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The bid of $50.1 million caught everyone off-guard.
Along with its bid, Penn National announced the proposed location of the mini-casino would be in the vicinity of Yoe. Penn National can build the Pennsylvania casino within a 10-mile radius of the precise latitude and longitude intersect it selected.
Penn National has until Jan. 12 at 4 p.m. to cut a check for $50.1 million or its bid will be thrown out and the next highest bid selected.
The next Category 4 auction will be Jan. 24, at 10 a.m.
The state authorized up to ten Category 4 casinos in a gaming expansion enacted in the fall, one that included the legalization of online gambling.
If $50 million-plus seems a high price to pay for the right to operate a casino with 300 to 750 slot machines — Penn National could also pay an additional $2.5 million to add no more than 30 table games — it’s because it is.
The $50.1 million bid was well above the statutory minimum of $7.5 million, and well above even the high-end projections for the first Category 4 auction, which were in the $25 million range. In fact, the price is more than Pennsylvania charges for a full casino license, which is $50 million.
However, the high-price gives Penn National the advantage of choosing the first location, and in so doing, Penn was able to select the best area to generate revenue and the best area to protect itself from cannibalization by other mini-casinos.
In a statement to Online Poker Report, Senior Vice President for Public Affairs at Penn National Eric Schippers had this to say:
“We’re happy to be the winning bidder. However, as reflected by our pending Federal lawsuit against the Cat4 provisions in the Gaming Act, we’re not happy to have to be in the situation of paying this much to help protect our flank at Hollywood Casino.
The Gaming Act put us in the perverse position of having to essentially bid against ourselves to protect our market share in Central Pennsylvania. Nonetheless, we think the area we’ve selected will provide us the best opportunity to play both defense and offense in terms of maximizing our combined investment in Pennsylvania and we’ll be seeking to generate incremental value for our shareholders.”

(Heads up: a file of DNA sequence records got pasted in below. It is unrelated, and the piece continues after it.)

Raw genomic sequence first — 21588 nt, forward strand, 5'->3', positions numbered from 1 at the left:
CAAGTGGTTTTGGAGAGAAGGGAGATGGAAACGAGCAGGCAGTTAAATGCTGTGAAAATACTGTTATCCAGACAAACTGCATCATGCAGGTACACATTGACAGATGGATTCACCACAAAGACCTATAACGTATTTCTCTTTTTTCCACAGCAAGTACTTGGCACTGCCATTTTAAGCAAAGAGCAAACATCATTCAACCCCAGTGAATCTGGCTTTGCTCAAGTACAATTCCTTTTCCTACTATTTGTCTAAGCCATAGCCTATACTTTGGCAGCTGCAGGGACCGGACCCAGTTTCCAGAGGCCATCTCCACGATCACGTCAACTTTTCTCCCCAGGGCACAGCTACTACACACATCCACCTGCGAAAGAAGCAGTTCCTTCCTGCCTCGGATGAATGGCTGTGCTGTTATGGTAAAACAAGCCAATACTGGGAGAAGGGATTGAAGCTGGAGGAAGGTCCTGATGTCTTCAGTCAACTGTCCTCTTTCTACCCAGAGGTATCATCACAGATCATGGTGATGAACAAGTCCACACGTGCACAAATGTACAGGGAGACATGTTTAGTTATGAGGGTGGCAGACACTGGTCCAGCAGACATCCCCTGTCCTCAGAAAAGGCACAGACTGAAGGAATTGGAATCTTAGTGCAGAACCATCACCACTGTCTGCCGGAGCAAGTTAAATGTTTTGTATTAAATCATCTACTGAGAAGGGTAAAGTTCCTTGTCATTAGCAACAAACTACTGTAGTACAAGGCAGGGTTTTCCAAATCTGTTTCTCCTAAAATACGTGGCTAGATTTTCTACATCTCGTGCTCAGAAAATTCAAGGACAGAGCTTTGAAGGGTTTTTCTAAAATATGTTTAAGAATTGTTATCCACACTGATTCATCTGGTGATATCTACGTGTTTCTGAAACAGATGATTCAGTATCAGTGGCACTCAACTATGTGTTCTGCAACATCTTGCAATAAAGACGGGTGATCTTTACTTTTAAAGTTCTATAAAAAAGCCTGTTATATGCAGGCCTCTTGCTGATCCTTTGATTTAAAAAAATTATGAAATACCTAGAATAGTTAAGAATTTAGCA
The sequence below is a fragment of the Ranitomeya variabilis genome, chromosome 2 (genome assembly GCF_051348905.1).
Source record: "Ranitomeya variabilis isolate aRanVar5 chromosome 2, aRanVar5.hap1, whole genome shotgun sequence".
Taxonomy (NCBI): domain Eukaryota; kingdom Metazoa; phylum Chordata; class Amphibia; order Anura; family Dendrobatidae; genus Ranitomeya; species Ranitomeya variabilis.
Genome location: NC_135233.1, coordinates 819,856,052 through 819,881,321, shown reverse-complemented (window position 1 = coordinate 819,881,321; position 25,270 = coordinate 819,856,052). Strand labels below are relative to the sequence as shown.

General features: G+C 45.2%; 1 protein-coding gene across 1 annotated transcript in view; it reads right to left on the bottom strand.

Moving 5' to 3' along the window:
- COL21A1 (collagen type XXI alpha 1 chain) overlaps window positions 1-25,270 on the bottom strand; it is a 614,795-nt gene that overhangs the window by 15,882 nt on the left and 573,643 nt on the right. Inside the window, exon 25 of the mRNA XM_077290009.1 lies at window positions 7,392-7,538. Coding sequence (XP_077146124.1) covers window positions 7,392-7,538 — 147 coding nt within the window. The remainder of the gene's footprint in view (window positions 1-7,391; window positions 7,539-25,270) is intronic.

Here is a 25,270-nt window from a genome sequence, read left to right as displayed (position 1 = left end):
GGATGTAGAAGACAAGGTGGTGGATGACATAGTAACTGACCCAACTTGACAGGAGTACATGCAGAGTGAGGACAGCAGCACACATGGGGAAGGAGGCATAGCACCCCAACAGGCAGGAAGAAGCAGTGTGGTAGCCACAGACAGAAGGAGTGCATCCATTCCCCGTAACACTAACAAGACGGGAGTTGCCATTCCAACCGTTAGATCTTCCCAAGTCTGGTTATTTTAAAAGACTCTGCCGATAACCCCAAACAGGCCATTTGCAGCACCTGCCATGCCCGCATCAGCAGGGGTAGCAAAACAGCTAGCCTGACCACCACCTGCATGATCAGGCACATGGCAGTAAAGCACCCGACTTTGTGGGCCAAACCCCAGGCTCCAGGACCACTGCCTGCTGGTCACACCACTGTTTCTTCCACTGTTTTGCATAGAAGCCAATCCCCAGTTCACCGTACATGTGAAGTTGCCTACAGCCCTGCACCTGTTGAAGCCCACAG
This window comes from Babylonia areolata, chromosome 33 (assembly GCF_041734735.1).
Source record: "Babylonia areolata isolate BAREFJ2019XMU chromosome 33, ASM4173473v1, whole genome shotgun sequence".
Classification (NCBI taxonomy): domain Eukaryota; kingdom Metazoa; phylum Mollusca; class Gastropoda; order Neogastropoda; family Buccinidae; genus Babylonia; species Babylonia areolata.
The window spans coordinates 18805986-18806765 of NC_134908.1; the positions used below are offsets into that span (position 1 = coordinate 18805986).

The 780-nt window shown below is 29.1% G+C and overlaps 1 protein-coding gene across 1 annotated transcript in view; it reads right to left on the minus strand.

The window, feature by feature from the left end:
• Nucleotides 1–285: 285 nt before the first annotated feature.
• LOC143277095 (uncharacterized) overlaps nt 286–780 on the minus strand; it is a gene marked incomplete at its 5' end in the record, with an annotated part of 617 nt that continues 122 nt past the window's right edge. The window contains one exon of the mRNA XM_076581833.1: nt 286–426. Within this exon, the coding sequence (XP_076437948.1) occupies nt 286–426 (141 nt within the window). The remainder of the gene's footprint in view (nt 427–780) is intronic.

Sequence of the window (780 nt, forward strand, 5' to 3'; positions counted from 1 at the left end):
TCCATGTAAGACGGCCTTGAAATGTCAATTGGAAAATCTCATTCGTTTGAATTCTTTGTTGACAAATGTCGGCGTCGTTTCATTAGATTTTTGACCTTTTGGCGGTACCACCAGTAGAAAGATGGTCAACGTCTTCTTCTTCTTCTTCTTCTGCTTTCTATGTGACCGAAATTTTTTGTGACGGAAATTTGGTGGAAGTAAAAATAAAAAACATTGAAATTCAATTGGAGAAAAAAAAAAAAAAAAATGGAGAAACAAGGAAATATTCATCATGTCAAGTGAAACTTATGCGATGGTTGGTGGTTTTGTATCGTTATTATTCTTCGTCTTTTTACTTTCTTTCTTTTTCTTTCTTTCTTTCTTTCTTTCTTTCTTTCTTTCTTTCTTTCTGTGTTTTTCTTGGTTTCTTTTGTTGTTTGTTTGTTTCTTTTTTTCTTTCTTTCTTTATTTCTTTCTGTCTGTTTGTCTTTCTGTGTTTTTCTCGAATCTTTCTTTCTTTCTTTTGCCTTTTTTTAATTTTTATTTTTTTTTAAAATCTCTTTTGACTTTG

[geoip2 region=NJarea][i15-table tableid=28399][/geoip2]
The lawsuit Schippers is referring to was filed earlier this week.
Penn National isn’t trying to stop the bidding process; it’s trying to stop the construction of the casinos. That might help explain why Penn National put forth the top bid.
The suit challenges the constitutionality of the mini-casinos provision in the recently passed legislation. It calls into question the 25-mile buffer zone it created around existing casinos.
The provision authorized mini-casinos, so long as they were located at least 25 miles away from an existing casino and the host community didn’t opt out.
These zones place Penn National at a distinct disadvantage.
Hollywood Casino at Penn National Racecourse is located in Grantville, in central Pennsylvania. Because of its isolated location, Hollywood Casino’s 25-mile buffer zone doesn’t overlap with other casinos or state borders.
The concentration of casinos in the Philadelphia and Pittsburgh areas creates continues buffer zones of 127 miles and 95 miles respectively, according to a white paper submitted by Penn National. Penn National has also claimed that two-thirds of its customers live outside the 25-mile protective zone.
This PGCB graphic illustrates the issue:
Because of this, Penn National believes its Hollywood casino is extremely susceptible to cannibalization from the mini-casinos.
“We’re the only ones where 25 miles will protect us,” Schippers said. “We don’t have any of the protection of the overlapping casinos.”
Adding fuel to the proverbial fire, when the law was hastily passed, it later came to light that three counties surrounding Mount Airy Casino were made off-limits to mini-casinos.
Dustin Gouker contributed to this article.